Debris from the bottom of the Gardiner Expressway is seen on the sidewalk along Simcoe at the northeast corner of Lakeshore Blvd., on Tuesday, May 22, 2012. (Ernest Doroszuk/QMI Agency)
TORONTO - Toronto Coun. Doug Ford says adding toll lanes to the crumbling Gardiner Expressway could help fix it up.
Ford made the comments Friday in the wake of a new report that warns the deterioration of the downtown elevated highway is a lot worse than the city believed.
The report by IBI Group is an independent assessment of the current city practices in the management of the highway, which was in the spotlight this year as several pieces of concrete continued to fall off.
"Potential concrete spalls (chips or splinters) present a significant hazard to public safety," the report notes. "As noted previously, there is no procedure or methodology that can definitively identify an imminent spalling threat.
"In order to provide protection and reduced risk, a physical barrier is required to contain spalled concrete."
The engineering firm also notes the deck repair/replacement program the city is undertaking isn't based on engineering needs.
"The deck repair/replacement program, as presented in the background material supplied to IBI, appears to be based on a general progression of the works from east to west based on yearly budgets rather than engineering priorities," the report notes "This is clearly not in the best interest of the public."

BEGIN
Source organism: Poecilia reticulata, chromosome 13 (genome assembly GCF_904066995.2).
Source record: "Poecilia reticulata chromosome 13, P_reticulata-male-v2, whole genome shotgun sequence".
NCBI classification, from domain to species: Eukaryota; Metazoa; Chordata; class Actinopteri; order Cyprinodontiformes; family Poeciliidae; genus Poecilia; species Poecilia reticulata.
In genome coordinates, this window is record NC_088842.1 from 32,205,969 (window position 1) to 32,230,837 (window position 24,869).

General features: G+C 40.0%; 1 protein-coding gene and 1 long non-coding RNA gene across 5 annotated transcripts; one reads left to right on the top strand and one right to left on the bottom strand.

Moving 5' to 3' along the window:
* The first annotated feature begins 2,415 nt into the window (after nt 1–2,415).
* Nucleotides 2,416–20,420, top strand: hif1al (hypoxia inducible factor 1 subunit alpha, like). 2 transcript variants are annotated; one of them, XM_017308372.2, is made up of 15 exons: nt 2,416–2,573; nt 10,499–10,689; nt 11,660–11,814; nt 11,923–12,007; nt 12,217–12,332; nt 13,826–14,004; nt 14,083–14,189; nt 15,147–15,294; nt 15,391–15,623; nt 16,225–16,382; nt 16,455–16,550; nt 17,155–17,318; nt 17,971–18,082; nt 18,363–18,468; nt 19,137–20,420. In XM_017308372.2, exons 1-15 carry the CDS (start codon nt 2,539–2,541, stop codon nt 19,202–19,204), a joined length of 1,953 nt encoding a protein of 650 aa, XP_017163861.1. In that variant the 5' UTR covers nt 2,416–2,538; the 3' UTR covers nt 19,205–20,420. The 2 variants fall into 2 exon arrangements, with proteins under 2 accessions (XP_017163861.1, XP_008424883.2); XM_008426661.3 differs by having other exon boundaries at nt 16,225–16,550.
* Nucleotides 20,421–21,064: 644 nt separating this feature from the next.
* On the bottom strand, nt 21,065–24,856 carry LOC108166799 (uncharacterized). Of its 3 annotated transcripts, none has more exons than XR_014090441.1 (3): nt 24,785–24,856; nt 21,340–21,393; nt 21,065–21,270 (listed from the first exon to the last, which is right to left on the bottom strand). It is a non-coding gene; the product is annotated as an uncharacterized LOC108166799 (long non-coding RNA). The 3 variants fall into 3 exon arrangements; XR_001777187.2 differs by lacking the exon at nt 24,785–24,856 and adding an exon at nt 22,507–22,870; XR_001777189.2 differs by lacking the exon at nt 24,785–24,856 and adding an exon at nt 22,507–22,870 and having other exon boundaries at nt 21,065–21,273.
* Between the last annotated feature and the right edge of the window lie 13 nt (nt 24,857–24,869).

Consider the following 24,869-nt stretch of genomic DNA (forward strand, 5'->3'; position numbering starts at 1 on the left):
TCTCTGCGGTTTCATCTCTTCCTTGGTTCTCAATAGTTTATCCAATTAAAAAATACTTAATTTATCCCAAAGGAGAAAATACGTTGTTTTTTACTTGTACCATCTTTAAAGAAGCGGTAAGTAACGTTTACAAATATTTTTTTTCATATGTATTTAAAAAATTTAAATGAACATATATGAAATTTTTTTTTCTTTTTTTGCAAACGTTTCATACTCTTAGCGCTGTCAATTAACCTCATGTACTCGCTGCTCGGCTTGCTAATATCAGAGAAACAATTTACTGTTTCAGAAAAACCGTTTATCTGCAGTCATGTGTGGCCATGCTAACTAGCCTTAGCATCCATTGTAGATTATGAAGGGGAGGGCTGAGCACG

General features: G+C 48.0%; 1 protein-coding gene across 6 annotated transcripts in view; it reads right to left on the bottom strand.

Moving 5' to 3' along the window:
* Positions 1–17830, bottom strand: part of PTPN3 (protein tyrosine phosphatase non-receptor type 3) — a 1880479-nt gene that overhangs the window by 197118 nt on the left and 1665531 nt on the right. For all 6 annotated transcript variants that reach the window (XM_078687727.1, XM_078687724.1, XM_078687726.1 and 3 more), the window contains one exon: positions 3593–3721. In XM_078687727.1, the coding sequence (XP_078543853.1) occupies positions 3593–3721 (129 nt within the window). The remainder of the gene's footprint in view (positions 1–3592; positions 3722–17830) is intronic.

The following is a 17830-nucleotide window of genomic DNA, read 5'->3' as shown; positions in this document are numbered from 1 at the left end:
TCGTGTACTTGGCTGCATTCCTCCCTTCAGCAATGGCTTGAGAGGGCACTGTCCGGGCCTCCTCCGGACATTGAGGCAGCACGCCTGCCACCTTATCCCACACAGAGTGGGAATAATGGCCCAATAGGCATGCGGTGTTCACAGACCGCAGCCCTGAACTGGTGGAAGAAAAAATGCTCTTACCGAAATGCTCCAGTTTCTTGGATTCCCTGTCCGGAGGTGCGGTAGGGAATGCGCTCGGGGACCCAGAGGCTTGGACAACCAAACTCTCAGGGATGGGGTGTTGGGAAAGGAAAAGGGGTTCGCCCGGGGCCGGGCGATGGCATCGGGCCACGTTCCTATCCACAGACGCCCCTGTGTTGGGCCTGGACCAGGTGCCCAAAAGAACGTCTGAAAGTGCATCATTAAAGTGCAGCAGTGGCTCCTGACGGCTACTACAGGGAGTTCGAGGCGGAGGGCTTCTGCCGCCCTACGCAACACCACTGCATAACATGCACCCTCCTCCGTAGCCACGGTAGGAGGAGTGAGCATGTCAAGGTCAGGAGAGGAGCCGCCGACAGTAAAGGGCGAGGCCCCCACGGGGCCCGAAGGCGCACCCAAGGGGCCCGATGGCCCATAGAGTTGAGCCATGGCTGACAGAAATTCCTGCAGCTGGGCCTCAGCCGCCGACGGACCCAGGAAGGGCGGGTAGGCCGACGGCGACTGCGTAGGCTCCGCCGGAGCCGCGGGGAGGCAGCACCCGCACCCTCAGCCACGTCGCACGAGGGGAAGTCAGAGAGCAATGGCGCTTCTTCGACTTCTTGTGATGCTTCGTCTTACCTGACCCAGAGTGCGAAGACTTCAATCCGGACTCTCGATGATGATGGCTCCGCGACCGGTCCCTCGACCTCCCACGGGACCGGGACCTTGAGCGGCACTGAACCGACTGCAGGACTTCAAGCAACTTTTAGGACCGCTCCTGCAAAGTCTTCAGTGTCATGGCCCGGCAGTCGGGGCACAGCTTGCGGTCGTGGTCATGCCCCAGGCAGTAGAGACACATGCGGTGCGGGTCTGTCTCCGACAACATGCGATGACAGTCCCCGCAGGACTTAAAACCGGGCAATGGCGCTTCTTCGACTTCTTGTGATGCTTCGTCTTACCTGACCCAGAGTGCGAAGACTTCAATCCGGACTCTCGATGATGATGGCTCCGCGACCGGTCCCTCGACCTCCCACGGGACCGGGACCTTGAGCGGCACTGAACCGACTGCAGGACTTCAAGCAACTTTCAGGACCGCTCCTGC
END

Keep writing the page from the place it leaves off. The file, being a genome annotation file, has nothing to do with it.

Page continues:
Ford said the city should look to the private sector to help speed up and fund repairs.
"I've said right from the beginning, you've got to look at a (public-private partnership)," Ford said. "If they get a toll road -- it has to be separate -- but I'd pay the $5 to get downtown every day."
Ford, who says he drives on the Gardiner everyday, stressed the toll lanes couldn't replace the existing lanes on the highway.
"You either get a freebie or a toll," he said.
The Ward 2 Etobicoke North councillor wouldn't rule out asking the provincial or federal government to help fix the expressway.
"But that's our road and we have to take the responsibility of it," he said.
Public Works chairman Denzil Minnan-Wong said the report on the Gardiner raises some "significant concerns."
"We are waiting for the final report but we are going to take their recommendations seriously," he said. "While there is no immediate threat to safety, the recommendations indicate we need to do a lot more to make it safe."
Minnan-Wong estimated the city will need to spend an extra $20 million a year on Gardiner repairs. That would be an increase from the current $15 million to $35 million a year.
Any talk of tearing down the Gardiner rather than fixing it was "premature," he said.
"It is an important piece of infrastructure and it would cost a lot more to replace it than repair it," Minnan-Wong said.
"If you think it is expensive to maintain it, that is nothing compared to the cost of replacing it."